STATEMENT ON THE CURRENT COVID-19 PANDEMIC AND PATIENTS’ TREATMENT BEING STOPPED
One of the measures that has been introduced in many, though not all surgeries and health centres, has been to cancel the replacement therapy injections of Vitamin B12 used to treat patients with Pernicious Anaemia in order to minimise the risk of cross infection. This has led to this society being inundated with telephone calls, emails and social media posts from patients who have been told they will no longer receive their life-saving injection. This group of patients are frightened, some extremely frightened, that they will develop irreversible nerve damage, and may even die, if they do not receive their treatment. Whilst this society acknowledges that cancelling appointments will help to minimise the risk of contamination, we are disappointed that patients are not being told of other given alternative treatments which will hopefully prevent any nerve damage and might help alleviate the symptoms of B12 Deficiency.
And, of course, patients who don’t receive treatment will have their B12 levels depleted which seriously compromises their immune system, leaving them more vulnerable to Covid-19.
Consequently, we consider the Treatment of Pernicious Anaemia to be essential.
The most sensible approach to patients getting their treatment is that outlined by Public Health Wales who have stated that on the day of the appointment, the patient is telephoned by their GP or nurse and asked a series of questions relating to the symptoms of Covid-19. If the patient has any symptoms then he or she has the appointment cancelled. If there are no symptoms then the appointment goes ahead.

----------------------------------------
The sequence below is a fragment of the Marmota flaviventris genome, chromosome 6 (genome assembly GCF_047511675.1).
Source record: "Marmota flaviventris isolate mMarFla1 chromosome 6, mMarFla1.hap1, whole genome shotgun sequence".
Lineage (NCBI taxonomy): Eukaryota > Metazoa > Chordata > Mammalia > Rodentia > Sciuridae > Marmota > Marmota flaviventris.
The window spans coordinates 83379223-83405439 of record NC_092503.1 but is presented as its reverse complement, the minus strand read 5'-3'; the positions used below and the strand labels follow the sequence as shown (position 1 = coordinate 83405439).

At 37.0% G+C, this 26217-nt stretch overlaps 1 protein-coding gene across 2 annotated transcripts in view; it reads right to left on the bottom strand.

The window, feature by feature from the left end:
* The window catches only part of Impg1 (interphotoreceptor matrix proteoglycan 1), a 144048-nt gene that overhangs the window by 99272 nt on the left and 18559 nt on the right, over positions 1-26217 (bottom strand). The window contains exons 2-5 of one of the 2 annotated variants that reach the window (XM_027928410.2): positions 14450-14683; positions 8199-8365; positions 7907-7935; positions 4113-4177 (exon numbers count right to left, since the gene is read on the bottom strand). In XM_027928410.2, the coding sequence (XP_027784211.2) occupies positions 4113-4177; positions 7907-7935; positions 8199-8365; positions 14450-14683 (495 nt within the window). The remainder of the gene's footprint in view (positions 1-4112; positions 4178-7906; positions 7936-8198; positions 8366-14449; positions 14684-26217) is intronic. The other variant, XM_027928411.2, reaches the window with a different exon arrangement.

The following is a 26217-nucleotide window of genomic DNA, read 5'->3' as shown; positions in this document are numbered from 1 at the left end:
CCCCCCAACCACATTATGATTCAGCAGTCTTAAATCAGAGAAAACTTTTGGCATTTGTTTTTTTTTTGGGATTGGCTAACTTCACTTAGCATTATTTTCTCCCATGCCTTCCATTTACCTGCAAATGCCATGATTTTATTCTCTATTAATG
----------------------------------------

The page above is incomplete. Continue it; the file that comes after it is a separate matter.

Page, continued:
If the appointment is cancelled then other delivery methods should be discussed. These include:
- Self-Treating. This is advised ‘where appropriate’ by the RCGP & BMA.
A great many members of the Pernicious Anaemia Society already self-inject after receiving training from a health professional using Hydroxocobalamin and sterile equipment prescribed by their GP.
- Prescribing B12 injections to the patient who then finds a health professional – usually a family member or friend – who will inject him or her at home.
- Those that would not be able to self-inject, should be provided with an alternative delivery method.
- Sub-Lingual Lozenges
- Sub-Lingual Sprays
- Sub-Lingual Drops
- Transdermal Patches
- Nasal Sprays
- 1mg or 2mg oral tablets
Although there has been no thorough evaluation of these alternative treatments, some patients have reported positive results though others do not. Some patients respond better to one alternative treatment than others. These are widely available from internet stores such as Amazon. We recommend monitoring symptoms when using one of the alternatives. Two apps that can help with monitoring are Flaredown and Health Mapper.
Popular alternative delivery methods include:
Note, it is highly unlikely that the often prescribed 50mcg tablets will be of any use to patients with Autoimmune Pernicious Anaemia. These 50mcg tablets are licensed for vitamin B12 deficiency of dietary origin only. For patients with Pernicious Anaemia 1,000 microgrammes or 1 milligram should be provided. These tablets may work for some patients, but not all will derive any benefit, though why this is so is not yet understood..